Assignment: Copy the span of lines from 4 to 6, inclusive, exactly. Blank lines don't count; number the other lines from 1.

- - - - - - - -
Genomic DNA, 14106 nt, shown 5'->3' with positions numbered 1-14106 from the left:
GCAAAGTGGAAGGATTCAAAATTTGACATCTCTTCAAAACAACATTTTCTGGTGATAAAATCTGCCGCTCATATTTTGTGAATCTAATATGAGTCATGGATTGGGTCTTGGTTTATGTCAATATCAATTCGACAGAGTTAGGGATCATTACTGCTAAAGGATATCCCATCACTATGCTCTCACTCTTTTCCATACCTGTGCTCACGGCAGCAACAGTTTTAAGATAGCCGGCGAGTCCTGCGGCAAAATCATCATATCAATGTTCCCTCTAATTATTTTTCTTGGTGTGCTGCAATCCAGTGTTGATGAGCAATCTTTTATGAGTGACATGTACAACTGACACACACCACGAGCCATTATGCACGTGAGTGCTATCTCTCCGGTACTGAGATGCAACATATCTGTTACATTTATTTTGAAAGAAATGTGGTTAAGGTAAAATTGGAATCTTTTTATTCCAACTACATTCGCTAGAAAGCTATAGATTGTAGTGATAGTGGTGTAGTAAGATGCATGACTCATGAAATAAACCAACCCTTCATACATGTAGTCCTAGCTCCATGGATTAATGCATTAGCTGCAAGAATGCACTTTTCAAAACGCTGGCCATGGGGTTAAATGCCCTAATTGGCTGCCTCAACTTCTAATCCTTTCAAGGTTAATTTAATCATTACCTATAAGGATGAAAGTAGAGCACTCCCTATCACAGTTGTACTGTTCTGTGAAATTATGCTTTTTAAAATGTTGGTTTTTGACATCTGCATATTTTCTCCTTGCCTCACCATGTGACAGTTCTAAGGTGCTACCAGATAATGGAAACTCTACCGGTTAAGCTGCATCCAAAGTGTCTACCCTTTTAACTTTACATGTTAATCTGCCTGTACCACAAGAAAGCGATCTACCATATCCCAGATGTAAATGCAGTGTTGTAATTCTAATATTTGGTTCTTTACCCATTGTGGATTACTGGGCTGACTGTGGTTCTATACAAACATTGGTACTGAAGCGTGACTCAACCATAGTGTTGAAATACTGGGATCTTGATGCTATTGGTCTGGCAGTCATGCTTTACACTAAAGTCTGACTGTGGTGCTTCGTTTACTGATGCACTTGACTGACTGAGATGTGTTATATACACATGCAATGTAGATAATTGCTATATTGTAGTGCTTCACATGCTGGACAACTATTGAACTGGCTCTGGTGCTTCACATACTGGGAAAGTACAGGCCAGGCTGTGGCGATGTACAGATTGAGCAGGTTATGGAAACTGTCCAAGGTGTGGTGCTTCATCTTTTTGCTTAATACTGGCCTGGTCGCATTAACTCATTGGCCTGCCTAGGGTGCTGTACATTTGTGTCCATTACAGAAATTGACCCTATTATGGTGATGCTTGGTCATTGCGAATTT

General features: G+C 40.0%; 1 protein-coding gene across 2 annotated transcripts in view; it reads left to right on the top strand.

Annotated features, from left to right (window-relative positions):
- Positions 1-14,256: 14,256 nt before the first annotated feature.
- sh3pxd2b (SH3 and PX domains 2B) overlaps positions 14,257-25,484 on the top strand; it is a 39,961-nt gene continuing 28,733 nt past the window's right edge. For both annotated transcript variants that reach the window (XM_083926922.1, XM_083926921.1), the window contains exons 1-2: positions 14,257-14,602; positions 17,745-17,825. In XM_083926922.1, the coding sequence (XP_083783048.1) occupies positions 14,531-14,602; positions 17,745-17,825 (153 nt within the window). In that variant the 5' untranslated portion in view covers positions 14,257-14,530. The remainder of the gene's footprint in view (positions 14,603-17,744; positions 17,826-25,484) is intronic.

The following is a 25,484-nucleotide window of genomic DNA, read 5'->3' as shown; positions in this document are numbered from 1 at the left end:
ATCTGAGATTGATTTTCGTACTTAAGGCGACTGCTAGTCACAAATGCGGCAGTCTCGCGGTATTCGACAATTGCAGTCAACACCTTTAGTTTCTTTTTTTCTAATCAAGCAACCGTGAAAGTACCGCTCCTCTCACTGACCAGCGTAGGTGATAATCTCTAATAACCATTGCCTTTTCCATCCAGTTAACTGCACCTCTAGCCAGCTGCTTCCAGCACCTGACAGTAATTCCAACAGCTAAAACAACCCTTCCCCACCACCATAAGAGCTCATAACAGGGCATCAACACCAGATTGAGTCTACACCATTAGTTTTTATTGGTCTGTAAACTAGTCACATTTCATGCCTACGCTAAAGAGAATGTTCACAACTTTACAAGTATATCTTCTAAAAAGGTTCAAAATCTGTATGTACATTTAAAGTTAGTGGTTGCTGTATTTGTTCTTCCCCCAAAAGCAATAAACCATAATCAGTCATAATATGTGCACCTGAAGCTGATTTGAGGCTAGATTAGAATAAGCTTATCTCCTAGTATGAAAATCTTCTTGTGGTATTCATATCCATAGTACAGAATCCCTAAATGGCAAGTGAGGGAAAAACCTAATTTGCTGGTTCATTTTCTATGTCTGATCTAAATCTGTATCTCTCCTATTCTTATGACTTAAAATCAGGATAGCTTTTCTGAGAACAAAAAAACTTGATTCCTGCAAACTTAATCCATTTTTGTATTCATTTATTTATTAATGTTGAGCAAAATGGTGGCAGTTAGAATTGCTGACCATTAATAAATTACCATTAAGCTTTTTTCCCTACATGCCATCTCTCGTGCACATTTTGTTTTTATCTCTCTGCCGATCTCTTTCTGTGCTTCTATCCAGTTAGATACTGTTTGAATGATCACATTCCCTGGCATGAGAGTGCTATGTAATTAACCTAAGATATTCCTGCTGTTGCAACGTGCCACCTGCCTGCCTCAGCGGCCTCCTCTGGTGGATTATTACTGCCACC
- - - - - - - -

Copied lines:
Annotated features, from left to right (window-relative positions):
- Positions 1-14,256: 14,256 nt before the first annotated feature.
- sh3pxd2b (SH3 and PX domains 2B) overlaps positions 14,257-25,484 on the top strand; it is a 39,961-nt gene continuing 28,733 nt past the window's right edge. For both annotated transcript variants that reach the window (XM_083926922.1, XM_083926921.1), the window contains exons 1-2: positions 14,257-14,602; positions 17,745-17,825. In XM_083926922.1, the coding sequence (XP_083783048.1) occupies positions 14,531-14,602; positions 17,745-17,825 (153 nt within the window). In that variant the 5' untranslated portion in view covers positions 14,257-14,530. The remainder of the gene's footprint in view (positions 14,603-17,744; positions 17,826-25,484) is intronic.